The Gulf War 1990-1991
The Gulf War (also known as The Persian War) was caused by Iraq’s invasion of its neighbouring country Kuwait on August 2nd 1990. Saddam Hussein, leader of Iraq, wanted to take Kuwait’s large oil reserves as part of what he thought was owed to him and to make Iraq more powerful in the Middle East region.
The rest of the world, through the United Nations (UN), responded by telling Saddam Hussein to get out of Kuwait and imposing a word-wide ban on trade with Iraq. Iraq did not respond as the UN had hoped and formally took over Kuwait on August 8th.
The international community were also worried about the potential threat to Saudi Arabia, the country that was to the south of Kuwait and at that time the worlds largest producer of oil. As talks continued the United States and other European Countries, including the United Kingdom, sent troops to Saudi Arabia. This was known as Operation Desert Shield.
A coalition (group) began to form as a military option (to remove Iraq by force) developed.
On 29th November, Iraq was given an ultimatum by the UN – withdraw by January 15th 1991 or the use of force would be allowed. Saddam Hussein did not make a move and the deadline passed.
On January 16/17 1991 planning turned into action as the military campaign (war) started.
It began with an air campaign called Operation Desert Storm. The aim was to destroy Iraq’s own air defences, weapons plants, oil refineries and supply routes by bombing key bridges and roads. They then moved on to tanks and camps in southern Iraq and Kuwait.
By mid-February, the allies (the coalition against Iraq) had moved to attacking on land. Operation Desert Sabre was a massive ground offensive launched from Saudi Arabia. Within three days the allies had retaken the capital of Kuwait, Kuwait City. By 27th February most of Iraq’s Republican Guard had been destroyed and sensing the war was over President Bush called a ceasefire.
Key People & Terms
- Saddam Hussein – Leader of Iraq
- President George Bush – Leader of America during the war
- The Republican Guard – name for Iraqi troops
- Allies – the name for the coalition put together with the authorisation of the UN
- Margaret Thatcher (up to November 1990) and John Major – British Prime Ministers
- Operation Desert Shield – Code name for military build-up to protect Saudi Arabia
- Operation Desert Storm – Code name for the air offensive
- Operation Desert Sabre – Code name for the land war
- Operation Desert Fox – Code name for the 1998 bombing campaign after failure to comply with inspections
- Aug 2nd – Invasion of Kuwait
- Aug 3rd – UN Security Council calls for Iraq to leave
- Aug 6th – UN imposes worldwide trade ban with Iraq
- Aug 8th – Iraq formally takes over (annexes) Kuwait
- Aug-Nov – Iraq builds up its troops in Kuwait to 300,000 people and a coalition begins to develop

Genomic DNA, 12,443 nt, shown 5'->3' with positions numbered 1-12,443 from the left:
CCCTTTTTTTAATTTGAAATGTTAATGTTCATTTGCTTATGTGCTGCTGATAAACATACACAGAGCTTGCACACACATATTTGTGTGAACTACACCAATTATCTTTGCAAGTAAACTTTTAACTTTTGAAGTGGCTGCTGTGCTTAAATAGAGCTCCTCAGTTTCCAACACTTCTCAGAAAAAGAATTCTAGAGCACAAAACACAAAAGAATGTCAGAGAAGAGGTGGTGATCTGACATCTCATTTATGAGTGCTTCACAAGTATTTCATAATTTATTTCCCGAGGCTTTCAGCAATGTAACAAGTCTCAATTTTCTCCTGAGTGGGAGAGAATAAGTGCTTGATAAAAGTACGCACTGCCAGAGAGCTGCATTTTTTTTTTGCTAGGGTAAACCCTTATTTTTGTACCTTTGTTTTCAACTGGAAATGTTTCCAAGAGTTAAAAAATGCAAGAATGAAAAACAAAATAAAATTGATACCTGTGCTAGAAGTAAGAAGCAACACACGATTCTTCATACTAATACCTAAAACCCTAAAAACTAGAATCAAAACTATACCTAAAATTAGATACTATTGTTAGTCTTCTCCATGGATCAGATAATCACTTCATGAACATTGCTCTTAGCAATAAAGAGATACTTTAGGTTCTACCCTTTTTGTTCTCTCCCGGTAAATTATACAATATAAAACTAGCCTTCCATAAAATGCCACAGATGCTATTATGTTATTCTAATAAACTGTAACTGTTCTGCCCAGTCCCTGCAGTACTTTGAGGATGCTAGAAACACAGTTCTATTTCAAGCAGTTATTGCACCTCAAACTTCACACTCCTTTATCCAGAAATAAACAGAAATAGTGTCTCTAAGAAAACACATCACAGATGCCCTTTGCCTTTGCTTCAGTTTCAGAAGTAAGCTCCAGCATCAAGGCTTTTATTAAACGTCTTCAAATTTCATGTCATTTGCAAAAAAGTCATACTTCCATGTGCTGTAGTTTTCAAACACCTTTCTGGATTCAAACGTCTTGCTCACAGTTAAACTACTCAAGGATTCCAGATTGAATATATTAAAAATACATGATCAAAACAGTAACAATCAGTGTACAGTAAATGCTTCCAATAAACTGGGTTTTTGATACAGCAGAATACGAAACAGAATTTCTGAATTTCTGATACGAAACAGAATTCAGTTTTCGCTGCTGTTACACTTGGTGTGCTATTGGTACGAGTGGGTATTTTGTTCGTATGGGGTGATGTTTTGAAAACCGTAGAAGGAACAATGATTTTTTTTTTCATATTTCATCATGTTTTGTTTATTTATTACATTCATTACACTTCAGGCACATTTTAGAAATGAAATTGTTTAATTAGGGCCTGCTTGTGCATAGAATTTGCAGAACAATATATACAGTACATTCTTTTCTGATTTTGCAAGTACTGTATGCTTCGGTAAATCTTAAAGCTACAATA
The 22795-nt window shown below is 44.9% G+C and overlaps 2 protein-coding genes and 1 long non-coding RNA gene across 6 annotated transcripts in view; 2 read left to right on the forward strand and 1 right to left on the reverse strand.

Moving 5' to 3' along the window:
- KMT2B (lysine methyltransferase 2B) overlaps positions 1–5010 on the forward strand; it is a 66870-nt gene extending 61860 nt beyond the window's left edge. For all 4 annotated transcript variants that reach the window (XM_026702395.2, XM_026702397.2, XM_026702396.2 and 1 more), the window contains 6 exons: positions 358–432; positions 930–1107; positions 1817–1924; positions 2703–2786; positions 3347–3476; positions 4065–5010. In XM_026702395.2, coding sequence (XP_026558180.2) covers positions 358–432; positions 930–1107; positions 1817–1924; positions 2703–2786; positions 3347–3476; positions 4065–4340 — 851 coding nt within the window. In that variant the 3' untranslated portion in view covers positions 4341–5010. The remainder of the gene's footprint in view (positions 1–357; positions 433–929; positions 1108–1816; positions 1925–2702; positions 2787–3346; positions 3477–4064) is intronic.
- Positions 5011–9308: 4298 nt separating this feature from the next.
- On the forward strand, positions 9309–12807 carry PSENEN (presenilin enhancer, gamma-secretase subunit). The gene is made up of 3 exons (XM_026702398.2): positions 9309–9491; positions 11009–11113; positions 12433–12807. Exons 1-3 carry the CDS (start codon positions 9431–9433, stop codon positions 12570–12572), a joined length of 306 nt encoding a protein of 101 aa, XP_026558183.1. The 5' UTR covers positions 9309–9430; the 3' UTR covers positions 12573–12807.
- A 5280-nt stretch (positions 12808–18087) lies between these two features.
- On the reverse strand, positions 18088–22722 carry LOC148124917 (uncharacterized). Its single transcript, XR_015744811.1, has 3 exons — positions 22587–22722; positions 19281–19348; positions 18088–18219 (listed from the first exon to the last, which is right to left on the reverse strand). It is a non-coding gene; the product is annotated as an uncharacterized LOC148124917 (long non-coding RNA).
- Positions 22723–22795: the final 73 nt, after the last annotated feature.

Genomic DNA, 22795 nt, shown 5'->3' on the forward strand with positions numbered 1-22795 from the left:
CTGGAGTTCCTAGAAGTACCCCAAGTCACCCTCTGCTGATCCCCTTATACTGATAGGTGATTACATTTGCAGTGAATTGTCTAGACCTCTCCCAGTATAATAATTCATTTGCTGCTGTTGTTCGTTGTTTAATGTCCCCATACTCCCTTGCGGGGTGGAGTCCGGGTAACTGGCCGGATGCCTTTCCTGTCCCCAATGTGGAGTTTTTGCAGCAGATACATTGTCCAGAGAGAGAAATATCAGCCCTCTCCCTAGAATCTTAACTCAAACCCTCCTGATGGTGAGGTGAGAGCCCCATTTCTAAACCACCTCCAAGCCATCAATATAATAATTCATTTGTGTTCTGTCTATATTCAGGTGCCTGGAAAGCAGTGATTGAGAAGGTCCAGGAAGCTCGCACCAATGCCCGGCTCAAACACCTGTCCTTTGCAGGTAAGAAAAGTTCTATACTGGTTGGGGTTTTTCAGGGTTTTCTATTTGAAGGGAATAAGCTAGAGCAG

- Nov 29th – UN authorizes the use of force against Iraq and gives deadline of 15 Jan 1991 to withdraw
- Jan – coalition against Iraq has reached 700,000 troops mostly U.S but also British, French, Egyptian and other Arab countries known as Operation Desert Shield.
- Jan 15th – the deadline for Iraq to leave passes
- Jan 16-17th – military offensive, starting with air campaign – Operation Desert Storm, begins
- Feb 24th – Operation Desert Sabre, the land war, begins
- Feb 28th – President George Bush declared a cease-fire as Iraqi forces collapsed.
- 1991 – 1997 – UN inspections of weapons of mass destruction attempted
- 1998 – Operation Desert Fox
- 2001 – 9/11 attacks in New York City
- 2002 – America puts forward for new inspections to take place
- March 17th 2003 – an ultimatum’s given to Saddam Hussein. Ordered to leave Iraq within 48 hours or face war.
- March 20th 2003 – The Iraq War started.
There are estimates that the number of Iraqi troops involved in the Gulf War ranged from 180,000 to 630,000. Estimates on the number of Iraqi military deaths range from 8,000 to 100,000. The allies, by contrast, lost about 300 troops in the conflict of which 47 were British.
Iraq was forced to recognize Kuwait’s sovereignty (it was a country in its own right) and that it had to get rid of all weapons of mass destruction (i.e., nuclear, biological, and chemical weapons) and all missiles with ranges exceeding 90 miles (150 km). Economic sanctions would continue until this happened.
Following Iraq’s defeat in the Gulf War, a group known as Kurds in the north of the country and Shīʿites in the south started a rebellion. Saddam Hussein responded with great brutality. The allies had to create no-fly zones over these areas and U.S and British aircraft patrolled the skies.
In the meantime, UN inspectors tried to make sure that all the weapons were being destroyed. Saddam Hussein did not make this easy. The result was a bombing campaign in 1998 known as Operation Desert Fox by the allies. After several years of tension, and post-9/11, a new resolution was put to the UN sponsored by the United States, now under President George W. Bush, and weapons inspectors returned. However, arguments began amongst the members of the UN Security Council about how much Iraq was complying with getting rid of its weapons.
On March 17, 2003, the United States and the United Kingdom, which had begun to mass troops on Iraq’s border, stopped any more negotiations, and the U.S, acting without the UN told Saddam to step down from power and leave Iraq within 48 hours or face war. He refused to leave and U.S. and allied forces launched an attack on Iraq on March 20. This started the Iraq War.